A hysterectomy done for the right reasons by a good surgeon can dramatically improve your quality of life. Think of it positively as a the solution for your troublesome symptoms. It doesn’t make you less of a woman, it doesn’t make you less attractive. You’re still exactly the same woman except that you don’t have a uterus anymore.

Hysterectomy side effects include

  1. excessive bleeding
  2. damage to nearby organs e.g. bladder, gut
  3. infection
  4. pulmonary embolism
  5. vaginal dryness especially if your ovaries have been removed

You are more likely to develop side effects of a hysterectomy:

  1. if you are obese
  2. if you are having a hysterectomy because of cancer
  3. if you have any medical condition e.g. diabetes
  4. the older you are, the more likely you are to develop complications.

Death resulting from side effects of a hysterectomy are rare in most good centers in the US, about 1-2 per thousand surgeries, and none in some cases. Complications may occur in about 25% of women undergoing vaginal hysterectomy and 50% of women undergoing abdominal hysterectomy.

Some hysterectomy side effects are minor while others are life threatening.

There has been a lot of concern about decreased sex drive and difficulty in achieving orgasms even when the ovaries are intact. Studies have shown no difference in sexual or bladder function after a simple hysterectomy for non-cancerous disease.

Laparoscopic Hysterectomy

Traditional hysterectomy involves a large abdominal incision to locate the uterus and remove it or all of its parts. Depending on the need and severity of the condition, the ovaries and cervix may or may not be removed. Hysterectomy is a procedure that should serve as a last option when the patient has not responded to other treatment protocols.

With today’s advancements in medicine, a less invasive form of hysterectomy, called laparoscopic hysterectomy is now another option for surgery. This type of hysterectomy is done by creating 4-5 small abdominal incisions where tubes are inserted, guided by a lighted tube called laparoscope which serves as the camera for viewing the uterus from outside the body. Surgical tools and instruments are inserted through the openings, then the uterus is cut into pieces and removed through the tubes. The operation is performed under general anesthesia with an endotracheal tube in place.

Laparoscopic Hysterectomy Pros and Cons

A number of advantages have been found with laparoscopic hysterectomy over traditional abdominal hysterectomy:

  • Less invasive than abdominal hysterectomy
  • Faster healing and recovery time
  • Shorter hospital stay
  • Minimal pain and blood loss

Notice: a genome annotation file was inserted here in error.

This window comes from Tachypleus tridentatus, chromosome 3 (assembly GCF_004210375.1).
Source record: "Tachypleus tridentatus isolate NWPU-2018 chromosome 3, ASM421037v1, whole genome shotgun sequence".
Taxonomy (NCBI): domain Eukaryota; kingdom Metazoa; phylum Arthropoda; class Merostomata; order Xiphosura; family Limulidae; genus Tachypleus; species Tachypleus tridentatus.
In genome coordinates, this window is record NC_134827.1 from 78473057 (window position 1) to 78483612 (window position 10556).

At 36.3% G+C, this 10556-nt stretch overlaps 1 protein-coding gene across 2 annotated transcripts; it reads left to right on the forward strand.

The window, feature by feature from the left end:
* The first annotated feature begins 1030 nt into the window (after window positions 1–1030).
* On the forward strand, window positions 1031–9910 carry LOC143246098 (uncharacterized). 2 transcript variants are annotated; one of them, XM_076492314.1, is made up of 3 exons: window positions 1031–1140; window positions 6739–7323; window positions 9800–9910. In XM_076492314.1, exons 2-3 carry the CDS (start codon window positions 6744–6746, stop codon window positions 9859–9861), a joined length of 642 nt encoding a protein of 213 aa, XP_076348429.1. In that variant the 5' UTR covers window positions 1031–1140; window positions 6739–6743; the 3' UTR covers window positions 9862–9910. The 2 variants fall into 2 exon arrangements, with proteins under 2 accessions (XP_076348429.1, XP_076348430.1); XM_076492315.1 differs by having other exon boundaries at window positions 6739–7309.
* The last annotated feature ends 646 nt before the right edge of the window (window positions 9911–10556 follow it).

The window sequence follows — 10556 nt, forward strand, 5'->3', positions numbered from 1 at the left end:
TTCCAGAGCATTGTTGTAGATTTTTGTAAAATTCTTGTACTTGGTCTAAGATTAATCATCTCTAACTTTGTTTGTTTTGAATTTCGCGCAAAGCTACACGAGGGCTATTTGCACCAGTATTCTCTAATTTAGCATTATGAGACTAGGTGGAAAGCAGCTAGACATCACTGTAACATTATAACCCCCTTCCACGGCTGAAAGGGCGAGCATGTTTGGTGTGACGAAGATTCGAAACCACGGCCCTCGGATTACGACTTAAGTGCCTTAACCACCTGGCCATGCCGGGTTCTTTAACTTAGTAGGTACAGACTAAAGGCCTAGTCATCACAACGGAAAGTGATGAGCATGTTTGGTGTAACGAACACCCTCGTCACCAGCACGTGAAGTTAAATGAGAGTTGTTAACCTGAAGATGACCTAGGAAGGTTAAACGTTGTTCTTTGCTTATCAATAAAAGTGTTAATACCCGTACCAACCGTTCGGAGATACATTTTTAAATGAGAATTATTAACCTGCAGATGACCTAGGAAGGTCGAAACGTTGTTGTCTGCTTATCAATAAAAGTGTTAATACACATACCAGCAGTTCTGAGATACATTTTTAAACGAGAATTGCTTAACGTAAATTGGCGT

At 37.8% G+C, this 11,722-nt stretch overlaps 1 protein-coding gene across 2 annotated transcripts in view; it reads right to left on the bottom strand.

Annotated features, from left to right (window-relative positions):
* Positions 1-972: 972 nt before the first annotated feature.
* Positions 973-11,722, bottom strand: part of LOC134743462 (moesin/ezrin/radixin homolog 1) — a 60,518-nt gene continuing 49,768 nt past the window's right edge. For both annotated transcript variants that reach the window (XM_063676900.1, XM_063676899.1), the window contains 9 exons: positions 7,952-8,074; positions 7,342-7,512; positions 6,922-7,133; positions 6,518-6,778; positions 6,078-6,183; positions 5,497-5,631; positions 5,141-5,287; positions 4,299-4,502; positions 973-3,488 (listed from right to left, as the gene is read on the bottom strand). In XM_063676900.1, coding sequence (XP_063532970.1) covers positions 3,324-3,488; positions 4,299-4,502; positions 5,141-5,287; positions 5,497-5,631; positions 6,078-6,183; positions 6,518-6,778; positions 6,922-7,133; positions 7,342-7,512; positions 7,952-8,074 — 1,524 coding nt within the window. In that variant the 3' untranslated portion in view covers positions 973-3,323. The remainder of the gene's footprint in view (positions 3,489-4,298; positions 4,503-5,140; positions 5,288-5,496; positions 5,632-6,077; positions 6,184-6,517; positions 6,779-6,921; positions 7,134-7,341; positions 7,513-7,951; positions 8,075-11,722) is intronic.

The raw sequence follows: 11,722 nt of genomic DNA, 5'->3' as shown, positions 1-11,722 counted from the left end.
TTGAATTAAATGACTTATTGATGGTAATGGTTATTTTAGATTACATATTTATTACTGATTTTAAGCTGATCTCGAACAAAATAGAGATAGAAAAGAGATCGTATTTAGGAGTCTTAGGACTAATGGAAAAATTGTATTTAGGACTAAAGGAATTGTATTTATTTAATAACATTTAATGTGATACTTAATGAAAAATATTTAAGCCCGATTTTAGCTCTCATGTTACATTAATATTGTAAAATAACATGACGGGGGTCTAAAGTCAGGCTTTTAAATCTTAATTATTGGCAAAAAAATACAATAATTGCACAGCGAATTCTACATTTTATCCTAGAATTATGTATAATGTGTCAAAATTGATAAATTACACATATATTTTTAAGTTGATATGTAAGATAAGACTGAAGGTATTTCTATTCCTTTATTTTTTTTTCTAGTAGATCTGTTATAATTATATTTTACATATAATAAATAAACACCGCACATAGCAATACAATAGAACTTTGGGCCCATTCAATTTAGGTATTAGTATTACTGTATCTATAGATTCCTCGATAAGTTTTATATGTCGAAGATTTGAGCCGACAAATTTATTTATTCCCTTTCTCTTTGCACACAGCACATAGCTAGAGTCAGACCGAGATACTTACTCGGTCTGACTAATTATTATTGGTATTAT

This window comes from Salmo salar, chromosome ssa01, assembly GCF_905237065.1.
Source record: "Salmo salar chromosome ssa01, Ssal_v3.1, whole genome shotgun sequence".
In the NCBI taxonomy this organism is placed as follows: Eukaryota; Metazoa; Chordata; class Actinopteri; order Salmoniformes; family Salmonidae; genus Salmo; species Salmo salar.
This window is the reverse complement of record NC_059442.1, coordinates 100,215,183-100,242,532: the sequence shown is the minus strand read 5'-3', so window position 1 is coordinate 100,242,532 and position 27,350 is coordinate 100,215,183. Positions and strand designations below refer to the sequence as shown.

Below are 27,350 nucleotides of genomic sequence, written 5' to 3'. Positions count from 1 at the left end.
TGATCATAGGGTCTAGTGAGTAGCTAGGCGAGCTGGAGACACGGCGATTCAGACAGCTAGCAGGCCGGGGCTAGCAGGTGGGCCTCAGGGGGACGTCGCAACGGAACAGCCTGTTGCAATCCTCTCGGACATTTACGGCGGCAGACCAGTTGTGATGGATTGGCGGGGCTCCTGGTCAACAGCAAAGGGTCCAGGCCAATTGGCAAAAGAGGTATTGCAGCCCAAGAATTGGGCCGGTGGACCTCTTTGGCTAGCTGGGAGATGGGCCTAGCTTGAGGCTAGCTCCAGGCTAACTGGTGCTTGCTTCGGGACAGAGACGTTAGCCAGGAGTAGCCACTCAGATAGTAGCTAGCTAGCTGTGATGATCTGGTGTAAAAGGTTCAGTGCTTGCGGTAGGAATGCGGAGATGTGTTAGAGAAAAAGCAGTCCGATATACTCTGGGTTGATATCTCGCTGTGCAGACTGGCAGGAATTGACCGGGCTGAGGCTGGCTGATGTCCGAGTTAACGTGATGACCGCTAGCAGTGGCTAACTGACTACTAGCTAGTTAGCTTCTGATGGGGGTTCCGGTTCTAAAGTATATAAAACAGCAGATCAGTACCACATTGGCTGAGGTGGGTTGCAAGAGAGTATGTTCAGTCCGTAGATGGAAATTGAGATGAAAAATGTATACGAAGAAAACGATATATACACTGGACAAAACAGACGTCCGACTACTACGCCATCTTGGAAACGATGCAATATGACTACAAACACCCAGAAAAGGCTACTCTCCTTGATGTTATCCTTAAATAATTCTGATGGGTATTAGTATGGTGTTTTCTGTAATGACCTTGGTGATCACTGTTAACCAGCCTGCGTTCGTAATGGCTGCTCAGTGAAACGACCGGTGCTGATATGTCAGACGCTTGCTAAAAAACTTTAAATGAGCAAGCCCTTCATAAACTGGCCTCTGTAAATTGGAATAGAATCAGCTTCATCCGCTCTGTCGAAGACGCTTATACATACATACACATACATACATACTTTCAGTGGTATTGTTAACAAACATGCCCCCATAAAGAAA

• Best suited in cases where the cervix may be left intact
  • Leaves smaller abdominal scars

On the other hand, there are drawbacks associated with a laparoscopic hysterectomy:

  • Because the procedure is quite recent, it can be challenging to find an experienced surgeon
  • Can be very costly compared to abdominal hysterectomy
  • May not be an advisable method in removing a very large uterus
  • Patients with cancer or bad pap smear histories are not good candidates for this type of hysterectomy
  • The procedure is longer to perform than abdominal hysterectomy
  • Risk for injury when done by an unskilled surgeon

Removing the uterus is a very tough decision to make, especially for a woman in her childbearing years. It may affect femininity, sexual function, and cause emotional disturbances. Before consenting for a hysterectomy, you should explore all possible alternatives with your gynecologist, and seek second opinion if needed. It is also vital to understand the extent of the uterine removal, as to whether the cervix, ovaries, and other parts should be removed as well. As with any other types of surgeries, you should find a highly competent surgeon to perform the task to avoid possible complications. In addition, although laparoscopic hysterectomy is something to consider as an alternative, you should realize that this procedure is not right for everyone. Ask your doctor for advice if you are a candidate for this type of operation.

Hysterectomy or uterine artery embolization?

Most women have heard of hysterectomy, being removal of the uterus, for treating uterine fibroids but many may not be familiar with uterine artery embolization (UAE). This is a procedure where arteries leading to the fibroids are blocked so that the fibroids effectively starve and shrink. This procedure can be used on its own to treat fibroids but can also be used to shrink very large fibroids before carrying out a hysterectomy.
UAE has advantages and disadvantages compared to conventional hysterectomy.

Advantages of uterine artery embolization

  • it has fewer complications
  • it takes less time to recover from the procedure compared to hysterectomy

Disadvantages of uterine artery embolization

  • it was less effective at curing symptoms associated with fibroids
  • women were more likely to require further treatment for their symptoms, including a hysterectomy in some cases

In spite of these disadvantages, women were more likely to recommend UAE to their friends than a hysterectomy. UAE will definitely be popular among working women considering the shorter recovery time compared to hysterectomy.